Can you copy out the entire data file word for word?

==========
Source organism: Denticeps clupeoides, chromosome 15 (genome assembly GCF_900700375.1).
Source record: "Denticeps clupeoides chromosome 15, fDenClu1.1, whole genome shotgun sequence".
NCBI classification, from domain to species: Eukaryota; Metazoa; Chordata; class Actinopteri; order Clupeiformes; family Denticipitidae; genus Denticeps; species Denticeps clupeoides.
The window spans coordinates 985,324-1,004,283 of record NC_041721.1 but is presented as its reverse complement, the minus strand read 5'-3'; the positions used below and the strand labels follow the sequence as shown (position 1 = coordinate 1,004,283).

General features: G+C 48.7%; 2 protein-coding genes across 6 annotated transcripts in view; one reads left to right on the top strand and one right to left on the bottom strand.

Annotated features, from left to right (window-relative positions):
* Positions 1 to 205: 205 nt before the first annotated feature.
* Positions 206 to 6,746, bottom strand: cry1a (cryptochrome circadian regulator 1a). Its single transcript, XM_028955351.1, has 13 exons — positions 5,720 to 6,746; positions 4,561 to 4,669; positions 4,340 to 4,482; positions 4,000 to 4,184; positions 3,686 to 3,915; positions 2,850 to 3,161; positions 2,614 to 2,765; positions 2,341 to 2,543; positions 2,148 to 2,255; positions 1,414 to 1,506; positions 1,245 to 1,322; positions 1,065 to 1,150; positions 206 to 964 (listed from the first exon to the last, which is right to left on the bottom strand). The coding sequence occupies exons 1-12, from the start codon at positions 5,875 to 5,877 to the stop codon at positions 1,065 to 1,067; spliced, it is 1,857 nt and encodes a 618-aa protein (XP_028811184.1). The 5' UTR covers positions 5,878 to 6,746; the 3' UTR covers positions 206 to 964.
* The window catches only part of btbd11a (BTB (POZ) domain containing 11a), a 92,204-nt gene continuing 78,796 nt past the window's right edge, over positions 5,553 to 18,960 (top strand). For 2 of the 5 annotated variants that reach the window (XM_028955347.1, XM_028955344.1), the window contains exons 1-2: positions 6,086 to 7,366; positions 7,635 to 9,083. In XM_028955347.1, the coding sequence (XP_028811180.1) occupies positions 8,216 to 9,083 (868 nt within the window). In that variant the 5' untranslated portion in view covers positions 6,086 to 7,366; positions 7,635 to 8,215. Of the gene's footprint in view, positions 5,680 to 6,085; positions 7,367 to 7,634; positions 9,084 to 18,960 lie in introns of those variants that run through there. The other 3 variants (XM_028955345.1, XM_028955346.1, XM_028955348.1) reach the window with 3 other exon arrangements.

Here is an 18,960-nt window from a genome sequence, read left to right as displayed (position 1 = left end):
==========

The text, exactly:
Source organism: Denticeps clupeoides, chromosome 15 (genome assembly GCF_900700375.1).
Source record: "Denticeps clupeoides chromosome 15, fDenClu1.1, whole genome shotgun sequence".
NCBI classification, from domain to species: Eukaryota; Metazoa; Chordata; class Actinopteri; order Clupeiformes; family Denticipitidae; genus Denticeps; species Denticeps clupeoides.
The window spans coordinates 985,324-1,004,283 of record NC_041721.1 but is presented as its reverse complement, the minus strand read 5'-3'; the positions used below and the strand labels follow the sequence as shown (position 1 = coordinate 1,004,283).

General features: G+C 48.7%; 2 protein-coding genes across 6 annotated transcripts in view; one reads left to right on the top strand and one right to left on the bottom strand.

Annotated features, from left to right (window-relative positions):
* Positions 1 to 205: 205 nt before the first annotated feature.
* Positions 206 to 6,746, bottom strand: cry1a (cryptochrome circadian regulator 1a). Its single transcript, XM_028955351.1, has 13 exons — positions 5,720 to 6,746; positions 4,561 to 4,669; positions 4,340 to 4,482; positions 4,000 to 4,184; positions 3,686 to 3,915; positions 2,850 to 3,161; positions 2,614 to 2,765; positions 2,341 to 2,543; positions 2,148 to 2,255; positions 1,414 to 1,506; positions 1,245 to 1,322; positions 1,065 to 1,150; positions 206 to 964 (listed from the first exon to the last, which is right to left on the bottom strand). The coding sequence occupies exons 1-12, from the start codon at positions 5,875 to 5,877 to the stop codon at positions 1,065 to 1,067; spliced, it is 1,857 nt and encodes a 618-aa protein (XP_028811184.1). The 5' UTR covers positions 5,878 to 6,746; the 3' UTR covers positions 206 to 964.
* The window catches only part of btbd11a (BTB (POZ) domain containing 11a), a 92,204-nt gene continuing 78,796 nt past the window's right edge, over positions 5,553 to 18,960 (top strand). For 2 of the 5 annotated variants that reach the window (XM_028955347.1, XM_028955344.1), the window contains exons 1-2: positions 6,086 to 7,366; positions 7,635 to 9,083. In XM_028955347.1, the coding sequence (XP_028811180.1) occupies positions 8,216 to 9,083 (868 nt within the window). In that variant the 5' untranslated portion in view covers positions 6,086 to 7,366; positions 7,635 to 8,215. Of the gene's footprint in view, positions 5,680 to 6,085; positions 7,367 to 7,634; positions 9,084 to 18,960 lie in introns of those variants that run through there. The other 3 variants (XM_028955345.1, XM_028955346.1, XM_028955348.1) reach the window with 3 other exon arrangements.

Here is an 18,960-nt window from a genome sequence, read left to right as displayed (position 1 = left end):